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Jo Beck of Hermosa shows off one of her handmade mohair saddle cinches in her booth at the Pennington County Events Center.

Jim Holland, Journal staff

Jo Beck moved from north-central Nebraska about a year ago to start a new life on the edge of the Black Hills.

Working out of her renovated home near Hermosa, Beck strives to preserve the art of weaving saddle cinches, making them and selling them under the name of Cinch’R Up from her booth at the Pennington County Events Center during the Black Hills Stock Show.

Cinches are used to secure a Western saddle, running under a horse's girth and connecting one side of the saddle to the other.

Cinches were once most commonly made of horsehair. Modern cinches are made of genuine mohair or a mohair blend. Less expensive materials that can also be used include cotton, nylon, rayon and neoprene.

The synthetics are strong but can build heat and don’t absorb moisture very well.

The advantage for mohair is its ability to wick moisture away.

“It’s more comfortable for the horse,” Beck said.

Beck started weaving mohair cinches for family members and friends in Nebraska in the early 2000s. She obtains dyed mohair from various sources around the country and weaves it into custom designs.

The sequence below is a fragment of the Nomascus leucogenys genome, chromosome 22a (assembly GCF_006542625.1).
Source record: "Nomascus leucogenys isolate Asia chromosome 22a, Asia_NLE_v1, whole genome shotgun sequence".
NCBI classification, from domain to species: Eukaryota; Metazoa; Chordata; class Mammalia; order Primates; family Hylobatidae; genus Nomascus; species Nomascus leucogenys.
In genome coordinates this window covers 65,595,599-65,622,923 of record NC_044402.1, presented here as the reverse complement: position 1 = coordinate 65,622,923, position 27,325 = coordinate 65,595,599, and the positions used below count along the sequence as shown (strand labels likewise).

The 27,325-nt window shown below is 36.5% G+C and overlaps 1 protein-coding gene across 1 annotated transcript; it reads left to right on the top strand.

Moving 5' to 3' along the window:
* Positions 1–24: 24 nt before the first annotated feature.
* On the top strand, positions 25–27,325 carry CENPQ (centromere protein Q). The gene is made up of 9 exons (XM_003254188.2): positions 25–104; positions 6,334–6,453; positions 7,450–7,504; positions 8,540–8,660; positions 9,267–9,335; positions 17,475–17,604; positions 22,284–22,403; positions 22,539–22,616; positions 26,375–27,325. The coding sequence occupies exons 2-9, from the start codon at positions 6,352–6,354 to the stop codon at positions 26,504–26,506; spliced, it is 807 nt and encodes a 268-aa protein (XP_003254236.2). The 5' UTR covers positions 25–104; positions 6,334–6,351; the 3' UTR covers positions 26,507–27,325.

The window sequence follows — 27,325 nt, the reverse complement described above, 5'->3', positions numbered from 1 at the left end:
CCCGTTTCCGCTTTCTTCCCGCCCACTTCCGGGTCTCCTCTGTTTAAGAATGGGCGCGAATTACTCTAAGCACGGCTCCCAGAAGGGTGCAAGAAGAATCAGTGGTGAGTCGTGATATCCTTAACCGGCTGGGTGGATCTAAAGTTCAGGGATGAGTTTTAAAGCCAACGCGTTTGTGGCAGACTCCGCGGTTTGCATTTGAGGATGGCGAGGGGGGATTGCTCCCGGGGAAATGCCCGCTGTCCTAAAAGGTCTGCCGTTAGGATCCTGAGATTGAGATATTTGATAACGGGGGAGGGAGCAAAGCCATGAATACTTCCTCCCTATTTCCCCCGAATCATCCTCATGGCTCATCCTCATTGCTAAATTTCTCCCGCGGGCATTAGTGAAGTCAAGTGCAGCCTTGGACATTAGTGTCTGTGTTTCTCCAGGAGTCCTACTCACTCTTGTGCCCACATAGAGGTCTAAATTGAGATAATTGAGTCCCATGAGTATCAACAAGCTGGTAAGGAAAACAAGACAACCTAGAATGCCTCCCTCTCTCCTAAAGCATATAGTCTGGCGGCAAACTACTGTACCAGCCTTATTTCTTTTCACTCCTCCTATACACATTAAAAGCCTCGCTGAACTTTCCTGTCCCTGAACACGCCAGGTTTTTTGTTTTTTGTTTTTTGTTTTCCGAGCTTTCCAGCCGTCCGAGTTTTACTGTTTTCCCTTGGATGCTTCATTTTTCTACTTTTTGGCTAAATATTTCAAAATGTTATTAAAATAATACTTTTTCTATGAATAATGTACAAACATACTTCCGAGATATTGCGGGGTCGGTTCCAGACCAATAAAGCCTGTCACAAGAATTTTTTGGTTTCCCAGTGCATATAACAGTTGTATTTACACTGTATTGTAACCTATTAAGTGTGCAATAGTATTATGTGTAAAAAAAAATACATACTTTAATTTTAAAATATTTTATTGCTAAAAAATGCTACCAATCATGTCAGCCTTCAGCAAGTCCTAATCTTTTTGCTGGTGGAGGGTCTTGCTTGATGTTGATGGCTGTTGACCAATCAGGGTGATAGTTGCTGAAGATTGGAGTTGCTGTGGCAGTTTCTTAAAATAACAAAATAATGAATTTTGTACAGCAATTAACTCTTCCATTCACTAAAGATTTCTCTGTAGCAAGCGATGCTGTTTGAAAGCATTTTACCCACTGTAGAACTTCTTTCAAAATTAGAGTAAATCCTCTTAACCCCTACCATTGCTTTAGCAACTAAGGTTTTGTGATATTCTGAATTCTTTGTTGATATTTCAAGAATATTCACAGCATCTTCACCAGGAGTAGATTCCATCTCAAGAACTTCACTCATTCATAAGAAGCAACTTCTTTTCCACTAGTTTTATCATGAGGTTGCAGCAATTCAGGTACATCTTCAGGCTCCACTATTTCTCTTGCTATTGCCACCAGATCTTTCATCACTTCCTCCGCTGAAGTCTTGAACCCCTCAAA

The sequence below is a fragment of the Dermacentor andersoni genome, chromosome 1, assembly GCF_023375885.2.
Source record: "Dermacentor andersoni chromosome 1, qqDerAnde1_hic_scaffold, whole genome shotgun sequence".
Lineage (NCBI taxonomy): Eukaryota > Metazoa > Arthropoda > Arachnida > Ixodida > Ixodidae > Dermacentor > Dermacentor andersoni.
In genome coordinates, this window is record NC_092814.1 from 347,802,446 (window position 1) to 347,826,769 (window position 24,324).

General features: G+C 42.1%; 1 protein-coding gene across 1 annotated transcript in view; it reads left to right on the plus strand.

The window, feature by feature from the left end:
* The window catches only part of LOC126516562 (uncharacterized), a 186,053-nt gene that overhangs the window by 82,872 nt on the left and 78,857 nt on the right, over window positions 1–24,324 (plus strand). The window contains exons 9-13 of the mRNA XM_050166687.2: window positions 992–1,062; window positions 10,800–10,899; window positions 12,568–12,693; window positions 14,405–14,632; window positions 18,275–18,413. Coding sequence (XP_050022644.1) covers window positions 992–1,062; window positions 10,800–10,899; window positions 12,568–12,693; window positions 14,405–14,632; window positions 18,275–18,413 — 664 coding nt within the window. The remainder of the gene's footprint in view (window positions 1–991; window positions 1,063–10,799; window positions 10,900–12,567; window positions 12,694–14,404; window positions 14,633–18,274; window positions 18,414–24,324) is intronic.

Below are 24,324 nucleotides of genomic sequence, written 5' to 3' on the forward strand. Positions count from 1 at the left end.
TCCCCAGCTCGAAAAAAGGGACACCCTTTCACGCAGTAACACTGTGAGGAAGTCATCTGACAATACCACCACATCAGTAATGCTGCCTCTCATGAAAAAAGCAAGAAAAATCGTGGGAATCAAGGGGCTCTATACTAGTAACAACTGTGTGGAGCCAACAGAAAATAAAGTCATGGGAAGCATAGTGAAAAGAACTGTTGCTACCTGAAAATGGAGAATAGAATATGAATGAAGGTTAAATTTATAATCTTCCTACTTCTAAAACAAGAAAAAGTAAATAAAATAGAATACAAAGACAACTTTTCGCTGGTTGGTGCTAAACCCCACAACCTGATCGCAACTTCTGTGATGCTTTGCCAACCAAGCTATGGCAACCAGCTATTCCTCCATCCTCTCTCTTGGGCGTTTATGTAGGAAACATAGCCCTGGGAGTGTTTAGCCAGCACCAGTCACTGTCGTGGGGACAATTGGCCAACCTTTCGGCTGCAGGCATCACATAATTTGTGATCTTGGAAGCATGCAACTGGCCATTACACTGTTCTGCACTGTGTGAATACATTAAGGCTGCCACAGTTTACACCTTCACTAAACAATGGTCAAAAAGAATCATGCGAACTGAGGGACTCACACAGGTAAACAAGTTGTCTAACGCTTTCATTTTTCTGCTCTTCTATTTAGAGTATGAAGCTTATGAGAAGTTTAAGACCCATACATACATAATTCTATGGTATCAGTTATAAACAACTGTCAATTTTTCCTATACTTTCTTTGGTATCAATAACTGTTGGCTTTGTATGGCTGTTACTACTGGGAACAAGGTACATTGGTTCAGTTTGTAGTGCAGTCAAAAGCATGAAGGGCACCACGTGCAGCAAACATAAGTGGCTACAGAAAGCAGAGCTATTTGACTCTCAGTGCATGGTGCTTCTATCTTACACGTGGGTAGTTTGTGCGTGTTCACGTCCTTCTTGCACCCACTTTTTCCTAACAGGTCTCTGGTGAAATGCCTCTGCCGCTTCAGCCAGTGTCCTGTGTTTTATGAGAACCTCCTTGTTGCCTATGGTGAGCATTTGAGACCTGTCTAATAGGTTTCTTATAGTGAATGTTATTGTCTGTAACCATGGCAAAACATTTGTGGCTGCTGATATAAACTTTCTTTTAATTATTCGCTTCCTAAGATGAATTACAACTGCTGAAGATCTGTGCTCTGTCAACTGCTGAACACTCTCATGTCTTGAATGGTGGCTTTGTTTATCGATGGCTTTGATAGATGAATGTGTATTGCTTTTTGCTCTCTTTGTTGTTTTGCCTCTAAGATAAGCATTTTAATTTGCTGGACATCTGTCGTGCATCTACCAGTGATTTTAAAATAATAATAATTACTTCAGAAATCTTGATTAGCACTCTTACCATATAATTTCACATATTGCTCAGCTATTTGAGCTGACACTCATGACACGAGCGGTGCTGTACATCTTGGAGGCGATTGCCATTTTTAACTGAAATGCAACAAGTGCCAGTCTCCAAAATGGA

She can duplicate brands and rider initials and can match other colors of tack per a customer’s order.

Mohair cinches can be cleaned, but only after a thorough soaking in a horse’s sweat first, she said.

“You want to get them sweated up real good under a horse before you ever put them in water,” she said.

“The sweat seems to set the mohair so they won’t shrink once they’re good and sweated up.”

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About a dozen years ago, Beck first learned how to weave a mohair cinch from information contained in a small section of a book. As she continued, she recorded what she learned in journals.

Her notes became so extensive, she decided to publish them and recently completed two books, "The Easy Art of Cinch Making" and "The Advanced Art of Cinch Making."

The first of her newly published books on cinch making went to foreign countries, an encouraging sign in her quest to keep the art form alive.

She says the books have been well-received.

“They call me God,” Beck said with a chuckle. “They say I wrote the bible on cinch making.”

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